Making new friends is hard, so I was really excited when I started to form a friendship with another mom of a child in my daughter’s My Gym class. We had a lot in common. We each had two boys in elementary school and baby girls the same age. So we planned a few playdates and found that we really got along. And while I’m Jewish, and she isn’t, this didn’t matter. In fact, as someone who lives in central Florida, I can tell you that most of my mommy friends aren’t Jewish. Totally a non-issue.
Over several months, we formed a friendship. I was really excited about it.
On our first kid-free afternoon together we settled into our pedicure chairs and started talking about our summer plans. She mentioned that they were going to visit her mother-in-law who lived six hours away. The mother-in-law had never met the (almost 2-year-old) daughter, which surprised me. I just couldn’t imagine a grandmother having a granddaughter and not making the trip down to meet her.
My friend explained:
“She’s Jewish; maybe you didn’t know that my husband is half-Jewish. Anyway she’s really a typical Southern Jewish lady, you know, complaining all the time about everything.”
Slightly shocked, I said, “I’m not sure what a typical Southern Jewish lady is.”
To which she said, “You know–she just complains about everything. She doesn’t want to travel because her back hurts blah blah blah… My husband is a half-Hebe so I can say that to you.”
I was pretty shocked, and I didn’t know what to say. The conversation moved on, but in the back of my mind I couldn’t get over that she just said Hebe. I have never heard anyone say it in person. I also was really, really uncomfortable with the stereotype she put out there.
I have a really bad poker face, so after about 10-15 minutes, she said, “I’m really concerned that I offended you–please tell me.”
So I did. I explained that Hebe is offensive, and that it just rubs me the wrong way when people who aren’t Jewish make Jewish jokes. I likened it to non-blacks making racial jokes. Race and religion, as different as they are, both are sensitive subjects. She apologized and promised me it was out of ignorance and not intolerance. I believe her 100%. In fact, she gave me her blessing to write this post. She wanted to learn from it.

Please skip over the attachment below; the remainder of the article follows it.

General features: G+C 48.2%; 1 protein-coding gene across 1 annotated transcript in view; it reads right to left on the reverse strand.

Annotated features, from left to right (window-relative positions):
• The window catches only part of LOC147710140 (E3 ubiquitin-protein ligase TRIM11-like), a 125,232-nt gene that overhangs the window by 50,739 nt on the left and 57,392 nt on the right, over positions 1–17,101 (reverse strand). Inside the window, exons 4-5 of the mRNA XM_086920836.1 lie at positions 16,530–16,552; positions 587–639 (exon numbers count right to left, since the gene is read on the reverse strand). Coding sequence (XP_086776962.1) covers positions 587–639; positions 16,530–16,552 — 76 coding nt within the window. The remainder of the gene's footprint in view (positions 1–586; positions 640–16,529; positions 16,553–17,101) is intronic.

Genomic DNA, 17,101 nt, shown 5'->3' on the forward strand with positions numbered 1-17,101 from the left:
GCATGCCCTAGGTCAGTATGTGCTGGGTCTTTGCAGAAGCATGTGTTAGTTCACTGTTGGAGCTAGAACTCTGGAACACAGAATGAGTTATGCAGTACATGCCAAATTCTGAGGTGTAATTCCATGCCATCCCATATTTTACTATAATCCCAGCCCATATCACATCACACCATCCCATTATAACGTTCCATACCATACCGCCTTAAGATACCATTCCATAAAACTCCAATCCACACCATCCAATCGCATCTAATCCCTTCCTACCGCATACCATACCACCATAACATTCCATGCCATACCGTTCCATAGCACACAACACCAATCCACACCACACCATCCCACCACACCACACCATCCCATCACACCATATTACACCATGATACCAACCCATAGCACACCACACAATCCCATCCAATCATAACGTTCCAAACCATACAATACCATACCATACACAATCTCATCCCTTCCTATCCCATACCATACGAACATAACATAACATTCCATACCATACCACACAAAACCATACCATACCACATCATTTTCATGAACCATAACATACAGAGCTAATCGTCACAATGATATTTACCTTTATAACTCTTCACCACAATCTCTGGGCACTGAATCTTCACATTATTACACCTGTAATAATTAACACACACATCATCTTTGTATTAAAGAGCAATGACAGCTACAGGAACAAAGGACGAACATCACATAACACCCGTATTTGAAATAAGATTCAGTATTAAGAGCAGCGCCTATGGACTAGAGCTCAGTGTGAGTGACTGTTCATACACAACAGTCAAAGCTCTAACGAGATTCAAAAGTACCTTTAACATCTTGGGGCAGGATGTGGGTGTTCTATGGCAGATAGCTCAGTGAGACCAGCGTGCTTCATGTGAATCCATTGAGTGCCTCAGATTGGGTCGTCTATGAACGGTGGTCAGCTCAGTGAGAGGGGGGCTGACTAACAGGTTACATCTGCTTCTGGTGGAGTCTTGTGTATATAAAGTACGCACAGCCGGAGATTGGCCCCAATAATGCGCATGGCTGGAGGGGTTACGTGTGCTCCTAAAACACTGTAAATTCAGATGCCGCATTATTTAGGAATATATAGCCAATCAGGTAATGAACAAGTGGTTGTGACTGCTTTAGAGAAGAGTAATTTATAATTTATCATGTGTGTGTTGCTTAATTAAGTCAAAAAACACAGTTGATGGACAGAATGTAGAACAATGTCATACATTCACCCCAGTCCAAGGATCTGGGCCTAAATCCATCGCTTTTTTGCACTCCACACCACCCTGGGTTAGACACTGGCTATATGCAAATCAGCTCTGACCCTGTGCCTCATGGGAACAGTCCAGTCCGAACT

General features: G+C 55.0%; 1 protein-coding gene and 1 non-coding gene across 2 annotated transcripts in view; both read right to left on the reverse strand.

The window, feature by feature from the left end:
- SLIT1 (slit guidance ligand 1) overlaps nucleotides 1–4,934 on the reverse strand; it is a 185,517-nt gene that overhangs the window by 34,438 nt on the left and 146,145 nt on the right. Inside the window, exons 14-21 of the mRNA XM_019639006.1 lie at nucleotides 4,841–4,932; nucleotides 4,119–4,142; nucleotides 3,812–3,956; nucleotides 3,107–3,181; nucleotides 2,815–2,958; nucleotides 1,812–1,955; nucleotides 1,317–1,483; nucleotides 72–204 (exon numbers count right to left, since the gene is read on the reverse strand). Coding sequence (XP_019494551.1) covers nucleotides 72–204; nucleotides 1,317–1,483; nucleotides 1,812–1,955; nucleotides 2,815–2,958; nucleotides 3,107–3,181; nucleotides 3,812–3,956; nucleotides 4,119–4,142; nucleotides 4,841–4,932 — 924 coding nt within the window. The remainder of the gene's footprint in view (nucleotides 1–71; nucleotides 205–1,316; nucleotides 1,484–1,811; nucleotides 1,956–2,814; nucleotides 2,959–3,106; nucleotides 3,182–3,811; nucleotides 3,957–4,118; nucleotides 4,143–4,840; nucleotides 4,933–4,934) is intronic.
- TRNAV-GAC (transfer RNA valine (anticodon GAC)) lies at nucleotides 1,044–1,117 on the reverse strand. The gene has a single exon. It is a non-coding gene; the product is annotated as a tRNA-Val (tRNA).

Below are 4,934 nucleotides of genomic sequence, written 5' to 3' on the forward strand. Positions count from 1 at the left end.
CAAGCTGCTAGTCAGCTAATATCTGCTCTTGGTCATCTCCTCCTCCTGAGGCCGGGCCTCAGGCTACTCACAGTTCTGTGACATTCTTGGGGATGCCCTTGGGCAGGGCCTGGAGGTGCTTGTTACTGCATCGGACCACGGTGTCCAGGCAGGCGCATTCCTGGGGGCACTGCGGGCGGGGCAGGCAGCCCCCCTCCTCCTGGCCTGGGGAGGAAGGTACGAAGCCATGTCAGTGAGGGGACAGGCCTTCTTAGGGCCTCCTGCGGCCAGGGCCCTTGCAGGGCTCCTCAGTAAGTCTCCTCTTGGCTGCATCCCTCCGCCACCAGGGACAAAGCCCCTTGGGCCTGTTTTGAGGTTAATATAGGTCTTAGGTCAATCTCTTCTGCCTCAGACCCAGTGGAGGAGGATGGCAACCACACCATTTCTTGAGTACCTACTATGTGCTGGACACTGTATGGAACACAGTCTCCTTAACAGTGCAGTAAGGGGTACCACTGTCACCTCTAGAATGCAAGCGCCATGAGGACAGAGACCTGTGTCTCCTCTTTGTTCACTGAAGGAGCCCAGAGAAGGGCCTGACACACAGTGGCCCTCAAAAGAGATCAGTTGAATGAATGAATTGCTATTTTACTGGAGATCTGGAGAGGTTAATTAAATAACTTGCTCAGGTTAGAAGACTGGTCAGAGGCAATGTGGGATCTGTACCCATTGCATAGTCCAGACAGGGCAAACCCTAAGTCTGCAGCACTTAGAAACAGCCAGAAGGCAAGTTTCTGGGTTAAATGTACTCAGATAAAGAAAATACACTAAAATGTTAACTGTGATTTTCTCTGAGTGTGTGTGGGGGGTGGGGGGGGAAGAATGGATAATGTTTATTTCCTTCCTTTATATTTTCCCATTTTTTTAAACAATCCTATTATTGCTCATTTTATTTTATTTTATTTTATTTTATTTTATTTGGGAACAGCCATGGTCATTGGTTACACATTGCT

But here’s my dilemma. I make Jewish jokes all the time.
Case in point: I was at a birthday party recently. The dad hosting the party was Jewish. We were playing on his kids’ new swing set when I asked him if he put it together himself.
He said: “No, I paid someone $100 to do it.”
I replied, “That’s what we Jews do! We pay someone to do it for us.”
This got a big laugh from him and his friends who were standing nearby. His friends weren’t Jewish. I was happy to get the laugh (as always), but it felt wrong.
When is it OK to make a joke about Jews? Jew to Jew? Jew to non-Jew? Non-Jew (married to a Jew) to a Jew? Isn’t it all wrong?
Self-deprecating Jewish humor is age-old. I was raised on Mel Brooks, Jackie Mason and Woody Allen. But I can tell you that as a child, I was aware that the minute someone who wasn’t Jewish laughed at one of those jokes, the mood changed for my parents.
That evening, my friend texted me to thank me for a lovely afternoon and to make sure that we were OK. She truly felt awful about our conversation. She was afraid she had acted like a jerk (OK, she didn’t say “jerk,” but you can probably guess what she had said.) I assured her she wasn’t, and the fact that she realized she had said something inappropriate and wanted to learn from it, made all the difference. In my opinion, this makes her truly friend-worthy. I’m certain we’ll be learning new things from each other for years to come.
I, for one, have already learned to hold back on the Jewish jokes, even if they always get a laugh. I don’t ever want my kids to hear me making fun of our people. I don’t want to perpetuate any stereotypes. I’ll leave the comedy to the comedians.